One debate that has emerged in recent years asks a seemingly straightforward question.  Did Trump’s election make the Brexit negotiations easier or harder for the UK?  Prior to the referendum, Trump, then the Republican Party nominee, announced he was in favour of a Leave vote, although he stressed that this preference was an opinion and not a recommendation.[9] As a prominent politician in one of the key allied states of the UK, Trump’s backing of Brexit, in addition to pressure from the Republican Party to negotiate a U.S.-UK free trade deal, seemed to suggest that if the UK could not get a beneficial trade agreement with the EU it would be able to compensate for it by deepening ties with one of the world’s largest economies.[10] On the other hand, some commentators suggested that European political leaders might punish the UK in order to send a signal that the EU would not tolerate the kind of populist and illiberal politics that both Trump and Brexit represented.[11] The instability Trump epitomised was certainly a cause for concern in Europe. The EU called an emergency meeting to coordinate its response to the U.S. election, especially in light of Trump’s questioning of the American commitment to European security through the North Atlantic Treaty Organization (NATO) and his determination to seek a closer partnership with Russian President Vladimir Putin.[12] Thus, if U.S.-UK relations had a significant bearing on Brexit, Trump’s election pulled in two directions.  It had the potential to reduce the economic damage of Brexit through a trade deal and to make the exit negotiations harder by changing the strategic calculus for the EU.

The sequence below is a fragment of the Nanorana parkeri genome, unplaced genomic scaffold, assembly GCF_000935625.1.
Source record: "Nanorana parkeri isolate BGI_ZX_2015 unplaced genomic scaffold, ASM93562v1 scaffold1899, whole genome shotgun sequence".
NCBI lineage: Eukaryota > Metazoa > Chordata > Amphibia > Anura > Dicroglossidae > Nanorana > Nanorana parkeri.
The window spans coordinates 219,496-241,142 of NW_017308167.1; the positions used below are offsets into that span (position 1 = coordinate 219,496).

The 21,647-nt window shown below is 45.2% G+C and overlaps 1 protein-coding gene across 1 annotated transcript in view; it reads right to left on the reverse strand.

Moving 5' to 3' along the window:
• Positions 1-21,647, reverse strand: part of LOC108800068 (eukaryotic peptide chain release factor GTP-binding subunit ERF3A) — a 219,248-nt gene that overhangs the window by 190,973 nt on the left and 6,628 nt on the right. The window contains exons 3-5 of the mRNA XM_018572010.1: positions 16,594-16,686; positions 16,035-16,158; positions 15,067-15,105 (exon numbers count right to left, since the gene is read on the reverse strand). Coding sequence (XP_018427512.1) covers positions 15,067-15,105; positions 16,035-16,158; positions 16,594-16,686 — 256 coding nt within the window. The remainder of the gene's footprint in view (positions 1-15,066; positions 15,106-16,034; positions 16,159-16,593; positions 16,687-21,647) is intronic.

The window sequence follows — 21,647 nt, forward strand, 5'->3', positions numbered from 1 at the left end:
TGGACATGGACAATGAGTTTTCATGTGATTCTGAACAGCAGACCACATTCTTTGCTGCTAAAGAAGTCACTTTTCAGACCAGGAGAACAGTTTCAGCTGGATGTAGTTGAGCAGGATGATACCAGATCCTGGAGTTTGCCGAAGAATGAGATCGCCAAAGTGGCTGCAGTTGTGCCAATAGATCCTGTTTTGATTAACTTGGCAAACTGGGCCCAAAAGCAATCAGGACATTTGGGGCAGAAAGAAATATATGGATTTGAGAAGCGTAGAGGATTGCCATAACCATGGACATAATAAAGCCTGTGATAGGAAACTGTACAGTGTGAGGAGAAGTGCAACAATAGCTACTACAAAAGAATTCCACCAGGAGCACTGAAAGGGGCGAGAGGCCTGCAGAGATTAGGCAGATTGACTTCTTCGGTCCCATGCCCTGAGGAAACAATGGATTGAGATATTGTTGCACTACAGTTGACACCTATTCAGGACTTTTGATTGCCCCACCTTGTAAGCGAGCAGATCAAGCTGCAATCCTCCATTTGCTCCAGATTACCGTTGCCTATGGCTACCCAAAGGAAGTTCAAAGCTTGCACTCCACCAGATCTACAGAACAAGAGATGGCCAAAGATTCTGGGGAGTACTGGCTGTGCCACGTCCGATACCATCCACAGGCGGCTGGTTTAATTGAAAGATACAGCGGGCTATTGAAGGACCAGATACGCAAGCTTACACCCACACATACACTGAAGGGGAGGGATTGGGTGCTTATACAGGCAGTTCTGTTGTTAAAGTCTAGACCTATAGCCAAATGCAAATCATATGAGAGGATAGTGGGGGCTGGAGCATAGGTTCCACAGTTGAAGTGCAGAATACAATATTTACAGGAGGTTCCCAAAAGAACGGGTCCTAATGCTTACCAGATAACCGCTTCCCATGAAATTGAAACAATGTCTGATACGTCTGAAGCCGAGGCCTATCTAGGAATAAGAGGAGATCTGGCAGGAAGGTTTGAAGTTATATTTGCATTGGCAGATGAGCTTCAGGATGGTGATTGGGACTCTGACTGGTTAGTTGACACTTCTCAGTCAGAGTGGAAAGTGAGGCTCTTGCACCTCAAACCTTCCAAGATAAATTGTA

Historically the U.S. has tried to influence the UK’s policies towards the EU and its predecessor organisations, so it is not unusual that there would be speculation about the implications of Trump’s election for Brexit.  In the 1950s and 1960s, successive American administrations advocated for the UK to join the European Economic Community (EEC).  As James Ellison points out, during the period when UK Prime Minister Harold Wilson contemplated the military withdrawal from East of Suez, which represented a major rupture in Anglo-American relations, one of the few areas of agreement between Wilson and U.S. President Lyndon B. Johnson was the decision to embark on a second application for EEC membership.[13] That application failed, but by the 1970s it had been revived and successfully negotiated by Edward Heath’s Conservative government. President Richard Nixon’s administration was initially concerned about the UK’s accession due to the competition the U.S. would face from the Community, which, with the entry of the UK, Denmark, and Ireland had become the world’s largest economic bloc in terms of population.  However, by 1974 the administration concluded that the UK was an important partner that could help the U.S. to influence the European Community (EC) from the inside, a return to what had been American policy for over a decade.[14]